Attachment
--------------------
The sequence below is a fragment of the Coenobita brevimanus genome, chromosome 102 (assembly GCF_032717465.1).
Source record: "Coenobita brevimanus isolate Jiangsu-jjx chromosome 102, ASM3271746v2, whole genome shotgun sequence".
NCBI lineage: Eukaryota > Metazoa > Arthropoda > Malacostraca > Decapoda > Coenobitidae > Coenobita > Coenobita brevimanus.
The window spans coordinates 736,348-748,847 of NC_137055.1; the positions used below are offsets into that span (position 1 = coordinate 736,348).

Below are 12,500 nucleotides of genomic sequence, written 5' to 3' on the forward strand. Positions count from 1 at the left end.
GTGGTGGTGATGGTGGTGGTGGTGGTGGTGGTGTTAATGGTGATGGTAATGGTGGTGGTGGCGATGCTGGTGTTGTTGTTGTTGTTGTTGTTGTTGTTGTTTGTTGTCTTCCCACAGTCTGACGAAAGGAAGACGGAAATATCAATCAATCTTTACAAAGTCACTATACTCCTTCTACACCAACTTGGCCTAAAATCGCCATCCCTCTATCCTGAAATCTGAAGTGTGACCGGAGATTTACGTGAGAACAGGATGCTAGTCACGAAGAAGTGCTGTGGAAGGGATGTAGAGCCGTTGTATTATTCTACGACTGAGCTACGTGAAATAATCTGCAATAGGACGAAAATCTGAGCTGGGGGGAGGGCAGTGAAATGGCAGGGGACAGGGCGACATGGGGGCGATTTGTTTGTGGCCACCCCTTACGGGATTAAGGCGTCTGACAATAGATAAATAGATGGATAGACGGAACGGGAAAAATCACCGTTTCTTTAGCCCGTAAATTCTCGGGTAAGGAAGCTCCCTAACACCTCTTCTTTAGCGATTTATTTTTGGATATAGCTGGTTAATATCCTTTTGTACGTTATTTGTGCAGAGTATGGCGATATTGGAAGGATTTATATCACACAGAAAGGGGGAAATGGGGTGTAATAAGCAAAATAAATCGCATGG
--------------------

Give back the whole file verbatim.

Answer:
The sequence below is a fragment of the Coenobita brevimanus genome, chromosome 102 (assembly GCF_032717465.1).
Source record: "Coenobita brevimanus isolate Jiangsu-jjx chromosome 102, ASM3271746v2, whole genome shotgun sequence".
NCBI lineage: Eukaryota > Metazoa > Arthropoda > Malacostraca > Decapoda > Coenobitidae > Coenobita > Coenobita brevimanus.
The window spans coordinates 736,348-748,847 of NC_137055.1; the positions used below are offsets into that span (position 1 = coordinate 736,348).

Below are 12,500 nucleotides of genomic sequence, written 5' to 3' on the forward strand. Positions count from 1 at the left end.
GTGGTGGTGATGGTGGTGGTGGTGGTGGTGGTGTTAATGGTGATGGTAATGGTGGTGGTGGCGATGCTGGTGTTGTTGTTGTTGTTGTTGTTGTTGTTGTTTGTTGTCTTCCCACAGTCTGACGAAAGGAAGACGGAAATATCAATCAATCTTTACAAAGTCACTATACTCCTTCTACACCAACTTGGCCTAAAATCGCCATCCCTCTATCCTGAAATCTGAAGTGTGACCGGAGATTTACGTGAGAACAGGATGCTAGTCACGAAGAAGTGCTGTGGAAGGGATGTAGAGCCGTTGTATTATTCTACGACTGAGCTACGTGAAATAATCTGCAATAGGACGAAAATCTGAGCTGGGGGGAGGGCAGTGAAATGGCAGGGGACAGGGCGACATGGGGGCGATTTGTTTGTGGCCACCCCTTACGGGATTAAGGCGTCTGACAATAGATAAATAGATGGATAGACGGAACGGGAAAAATCACCGTTTCTTTAGCCCGTAAATTCTCGGGTAAGGAAGCTCCCTAACACCTCTTCTTTAGCGATTTATTTTTGGATATAGCTGGTTAATATCCTTTTGTACGTTATTTGTGCAGAGTATGGCGATATTGGAAGGATTTATATCACACAGAAAGGGGGAAATGGGGTGTAATAAGCAAAATAAATCGCATGG